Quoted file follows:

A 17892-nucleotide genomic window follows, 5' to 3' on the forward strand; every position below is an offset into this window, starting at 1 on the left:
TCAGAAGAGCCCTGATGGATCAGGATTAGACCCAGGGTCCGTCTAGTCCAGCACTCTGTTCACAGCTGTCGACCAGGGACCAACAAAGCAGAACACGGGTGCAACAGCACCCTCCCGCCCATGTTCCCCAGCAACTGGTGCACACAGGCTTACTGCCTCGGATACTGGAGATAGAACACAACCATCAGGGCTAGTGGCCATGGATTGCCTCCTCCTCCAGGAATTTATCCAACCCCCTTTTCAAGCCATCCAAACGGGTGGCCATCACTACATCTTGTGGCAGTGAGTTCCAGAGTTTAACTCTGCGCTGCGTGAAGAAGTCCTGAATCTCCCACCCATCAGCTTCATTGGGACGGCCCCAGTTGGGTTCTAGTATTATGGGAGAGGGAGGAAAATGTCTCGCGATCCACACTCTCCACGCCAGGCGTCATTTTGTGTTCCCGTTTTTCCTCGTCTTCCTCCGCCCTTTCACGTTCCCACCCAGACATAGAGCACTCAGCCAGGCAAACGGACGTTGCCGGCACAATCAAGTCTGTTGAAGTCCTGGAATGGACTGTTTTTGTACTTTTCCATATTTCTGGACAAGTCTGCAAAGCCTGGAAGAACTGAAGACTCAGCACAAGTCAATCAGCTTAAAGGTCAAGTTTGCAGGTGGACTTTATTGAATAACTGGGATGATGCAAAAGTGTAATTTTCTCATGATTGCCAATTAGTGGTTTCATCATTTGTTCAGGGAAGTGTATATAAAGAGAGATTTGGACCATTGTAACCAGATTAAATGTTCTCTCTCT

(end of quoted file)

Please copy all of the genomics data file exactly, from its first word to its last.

A 17892-nucleotide genomic window follows, 5' to 3' on the forward strand; every position below is an offset into this window, starting at 1 on the left:
TCAGAAGAGCCCTGATGGATCAGGATTAGACCCAGGGTCCGTCTAGTCCAGCACTCTGTTCACAGCTGTCGACCAGGGACCAACAAAGCAGAACACGGGTGCAACAGCACCCTCCCGCCCATGTTCCCCAGCAACTGGTGCACACAGGCTTACTGCCTCGGATACTGGAGATAGAACACAACCATCAGGGCTAGTGGCCATGGATTGCCTCCTCCTCCAGGAATTTATCCAACCCCCTTTTCAAGCCATCCAAACGGGTGGCCATCACTACATCTTGTGGCAGTGAGTTCCAGAGTTTAACTCTGCGCTGCGTGAAGAAGTCCTGAATCTCCCACCCATCAGCTTCATTGGGACGGCCCCAGTTGGGTTCTAGTATTATGGGAGAGGGAGGAAAATGTCTCGCGATCCACACTCTCCACGCCAGGCGTCATTTTGTGTTCCCGTTTTTCCTCGTCTTCCTCCGCCCTTTCACGTTCCCACCCAGACATAGAGCACTCAGCCAGGCAAACGGACGTTGCCGGCACAATCAAGTCTGTTGAAGTCCTGGAATGGACTGTTTTTGTACTTTTCCATATTTCTGGACAAGTCTGCAAAGCCTGGAAGAACTGAAGACTCAGCACAAGTCAATCAGCTTAAAGGTCAAGTTTGCAGGTGGACTTTATTGAATAACTGGGATGATGCAAAAGTGTAATTTTCTCATGATTGCCAATTAGTGGTTTCATCATTTGTTCAGGGAAGTGTATATAAAGAGAGATTTGGACCATTGTAACCAGATTAAATGTTCTCTCTCT